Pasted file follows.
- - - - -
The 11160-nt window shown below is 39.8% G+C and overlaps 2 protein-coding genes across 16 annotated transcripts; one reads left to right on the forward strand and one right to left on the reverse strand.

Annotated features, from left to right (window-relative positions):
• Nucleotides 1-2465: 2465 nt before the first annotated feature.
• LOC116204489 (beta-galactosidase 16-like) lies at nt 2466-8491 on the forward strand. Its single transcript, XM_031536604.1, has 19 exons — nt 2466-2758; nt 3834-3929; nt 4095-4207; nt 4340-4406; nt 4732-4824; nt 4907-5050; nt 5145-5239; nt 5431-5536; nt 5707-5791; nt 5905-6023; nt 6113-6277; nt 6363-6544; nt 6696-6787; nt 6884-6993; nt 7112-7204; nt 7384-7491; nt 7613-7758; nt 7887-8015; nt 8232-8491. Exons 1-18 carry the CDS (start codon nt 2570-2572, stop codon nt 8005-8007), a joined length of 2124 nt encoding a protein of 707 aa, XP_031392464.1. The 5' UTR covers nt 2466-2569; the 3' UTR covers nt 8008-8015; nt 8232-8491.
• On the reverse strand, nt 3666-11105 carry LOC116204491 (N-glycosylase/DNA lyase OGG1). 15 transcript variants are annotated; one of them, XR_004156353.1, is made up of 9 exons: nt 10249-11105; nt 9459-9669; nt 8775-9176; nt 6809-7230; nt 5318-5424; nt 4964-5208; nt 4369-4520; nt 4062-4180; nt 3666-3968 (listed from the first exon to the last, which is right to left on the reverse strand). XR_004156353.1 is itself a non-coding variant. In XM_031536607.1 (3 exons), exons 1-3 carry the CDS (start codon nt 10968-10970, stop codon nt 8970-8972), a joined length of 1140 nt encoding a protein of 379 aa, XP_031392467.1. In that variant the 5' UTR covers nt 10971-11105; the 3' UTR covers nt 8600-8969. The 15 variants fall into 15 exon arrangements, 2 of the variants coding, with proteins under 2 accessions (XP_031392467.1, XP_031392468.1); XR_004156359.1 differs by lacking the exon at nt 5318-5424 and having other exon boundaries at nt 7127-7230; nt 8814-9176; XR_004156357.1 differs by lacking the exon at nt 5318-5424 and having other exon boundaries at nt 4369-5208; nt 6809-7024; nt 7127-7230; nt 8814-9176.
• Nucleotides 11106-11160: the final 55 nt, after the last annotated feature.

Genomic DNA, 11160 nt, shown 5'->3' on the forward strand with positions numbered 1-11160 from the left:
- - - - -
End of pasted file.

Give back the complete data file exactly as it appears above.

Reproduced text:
The 11160-nt window shown below is 39.8% G+C and overlaps 2 protein-coding genes across 16 annotated transcripts; one reads left to right on the forward strand and one right to left on the reverse strand.

Annotated features, from left to right (window-relative positions):
• Nucleotides 1-2465: 2465 nt before the first annotated feature.
• LOC116204489 (beta-galactosidase 16-like) lies at nt 2466-8491 on the forward strand. Its single transcript, XM_031536604.1, has 19 exons — nt 2466-2758; nt 3834-3929; nt 4095-4207; nt 4340-4406; nt 4732-4824; nt 4907-5050; nt 5145-5239; nt 5431-5536; nt 5707-5791; nt 5905-6023; nt 6113-6277; nt 6363-6544; nt 6696-6787; nt 6884-6993; nt 7112-7204; nt 7384-7491; nt 7613-7758; nt 7887-8015; nt 8232-8491. Exons 1-18 carry the CDS (start codon nt 2570-2572, stop codon nt 8005-8007), a joined length of 2124 nt encoding a protein of 707 aa, XP_031392464.1. The 5' UTR covers nt 2466-2569; the 3' UTR covers nt 8008-8015; nt 8232-8491.
• On the reverse strand, nt 3666-11105 carry LOC116204491 (N-glycosylase/DNA lyase OGG1). 15 transcript variants are annotated; one of them, XR_004156353.1, is made up of 9 exons: nt 10249-11105; nt 9459-9669; nt 8775-9176; nt 6809-7230; nt 5318-5424; nt 4964-5208; nt 4369-4520; nt 4062-4180; nt 3666-3968 (listed from the first exon to the last, which is right to left on the reverse strand). XR_004156353.1 is itself a non-coding variant. In XM_031536607.1 (3 exons), exons 1-3 carry the CDS (start codon nt 10968-10970, stop codon nt 8970-8972), a joined length of 1140 nt encoding a protein of 379 aa, XP_031392467.1. In that variant the 5' UTR covers nt 10971-11105; the 3' UTR covers nt 8600-8969. The 15 variants fall into 15 exon arrangements, 2 of the variants coding, with proteins under 2 accessions (XP_031392467.1, XP_031392468.1); XR_004156359.1 differs by lacking the exon at nt 5318-5424 and having other exon boundaries at nt 7127-7230; nt 8814-9176; XR_004156357.1 differs by lacking the exon at nt 5318-5424 and having other exon boundaries at nt 4369-5208; nt 6809-7024; nt 7127-7230; nt 8814-9176.
• Nucleotides 11106-11160: the final 55 nt, after the last annotated feature.

Genomic DNA, 11160 nt, shown 5'->3' on the forward strand with positions numbered 1-11160 from the left: